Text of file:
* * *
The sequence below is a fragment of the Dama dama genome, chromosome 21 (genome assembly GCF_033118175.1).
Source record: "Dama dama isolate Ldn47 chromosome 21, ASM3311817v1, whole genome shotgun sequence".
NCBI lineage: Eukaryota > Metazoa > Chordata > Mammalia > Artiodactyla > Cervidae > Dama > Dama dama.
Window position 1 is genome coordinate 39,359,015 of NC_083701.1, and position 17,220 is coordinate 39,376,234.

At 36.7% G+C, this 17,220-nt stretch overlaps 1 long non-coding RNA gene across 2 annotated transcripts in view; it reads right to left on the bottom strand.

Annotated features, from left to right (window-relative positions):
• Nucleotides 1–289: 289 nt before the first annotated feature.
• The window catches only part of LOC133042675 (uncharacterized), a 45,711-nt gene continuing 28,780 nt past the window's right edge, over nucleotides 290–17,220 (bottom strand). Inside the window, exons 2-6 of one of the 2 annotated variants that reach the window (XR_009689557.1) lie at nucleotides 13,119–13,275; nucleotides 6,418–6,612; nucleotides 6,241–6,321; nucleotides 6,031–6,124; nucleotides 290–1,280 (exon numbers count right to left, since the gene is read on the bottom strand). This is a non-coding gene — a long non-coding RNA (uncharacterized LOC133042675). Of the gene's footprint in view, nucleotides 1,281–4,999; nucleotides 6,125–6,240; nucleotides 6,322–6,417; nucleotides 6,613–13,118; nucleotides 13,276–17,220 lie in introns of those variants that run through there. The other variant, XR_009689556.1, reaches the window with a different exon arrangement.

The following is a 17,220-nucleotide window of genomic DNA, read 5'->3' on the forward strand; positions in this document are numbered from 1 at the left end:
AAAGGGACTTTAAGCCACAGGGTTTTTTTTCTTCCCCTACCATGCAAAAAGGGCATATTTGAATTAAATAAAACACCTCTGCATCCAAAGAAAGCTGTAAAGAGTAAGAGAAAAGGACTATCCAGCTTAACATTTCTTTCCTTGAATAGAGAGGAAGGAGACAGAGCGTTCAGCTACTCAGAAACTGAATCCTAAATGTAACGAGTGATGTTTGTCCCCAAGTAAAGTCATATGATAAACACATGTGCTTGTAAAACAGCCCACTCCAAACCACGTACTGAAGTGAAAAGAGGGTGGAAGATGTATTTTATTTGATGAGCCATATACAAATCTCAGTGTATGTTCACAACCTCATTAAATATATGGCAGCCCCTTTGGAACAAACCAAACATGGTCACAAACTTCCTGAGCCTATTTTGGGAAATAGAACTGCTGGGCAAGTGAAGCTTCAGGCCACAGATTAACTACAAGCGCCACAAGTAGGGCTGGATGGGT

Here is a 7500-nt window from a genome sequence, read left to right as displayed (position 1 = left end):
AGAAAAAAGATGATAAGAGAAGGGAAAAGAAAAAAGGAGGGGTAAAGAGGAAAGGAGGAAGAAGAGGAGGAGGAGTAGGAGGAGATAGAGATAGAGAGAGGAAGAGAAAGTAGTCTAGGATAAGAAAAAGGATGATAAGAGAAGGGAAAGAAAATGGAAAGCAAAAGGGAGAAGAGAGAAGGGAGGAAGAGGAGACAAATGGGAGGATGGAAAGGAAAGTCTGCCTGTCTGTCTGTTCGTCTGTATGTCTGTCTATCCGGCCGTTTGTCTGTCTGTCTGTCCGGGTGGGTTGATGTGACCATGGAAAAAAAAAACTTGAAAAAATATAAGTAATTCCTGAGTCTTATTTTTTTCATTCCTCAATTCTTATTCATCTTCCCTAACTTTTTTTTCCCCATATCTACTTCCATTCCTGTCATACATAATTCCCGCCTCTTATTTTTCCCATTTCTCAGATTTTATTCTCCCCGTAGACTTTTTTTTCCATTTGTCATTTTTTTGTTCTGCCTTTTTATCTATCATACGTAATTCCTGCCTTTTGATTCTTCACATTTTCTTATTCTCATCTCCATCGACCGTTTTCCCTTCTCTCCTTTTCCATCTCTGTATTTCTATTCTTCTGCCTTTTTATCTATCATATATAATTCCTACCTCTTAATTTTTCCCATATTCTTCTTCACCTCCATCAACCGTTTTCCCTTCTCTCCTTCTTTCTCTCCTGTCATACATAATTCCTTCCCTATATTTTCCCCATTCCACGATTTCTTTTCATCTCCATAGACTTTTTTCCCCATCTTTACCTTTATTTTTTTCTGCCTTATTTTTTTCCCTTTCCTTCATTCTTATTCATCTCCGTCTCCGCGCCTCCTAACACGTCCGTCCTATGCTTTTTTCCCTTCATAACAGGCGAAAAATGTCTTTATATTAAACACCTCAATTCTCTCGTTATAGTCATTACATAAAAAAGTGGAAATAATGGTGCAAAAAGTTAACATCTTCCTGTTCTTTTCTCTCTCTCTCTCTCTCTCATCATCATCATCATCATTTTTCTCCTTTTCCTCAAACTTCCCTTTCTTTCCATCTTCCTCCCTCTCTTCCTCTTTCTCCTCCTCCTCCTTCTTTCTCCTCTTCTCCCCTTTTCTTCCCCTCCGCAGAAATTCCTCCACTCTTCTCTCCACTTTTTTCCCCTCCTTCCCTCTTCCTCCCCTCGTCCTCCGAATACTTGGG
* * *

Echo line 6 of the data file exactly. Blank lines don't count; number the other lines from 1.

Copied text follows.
Annotated features, from left to right (window-relative positions):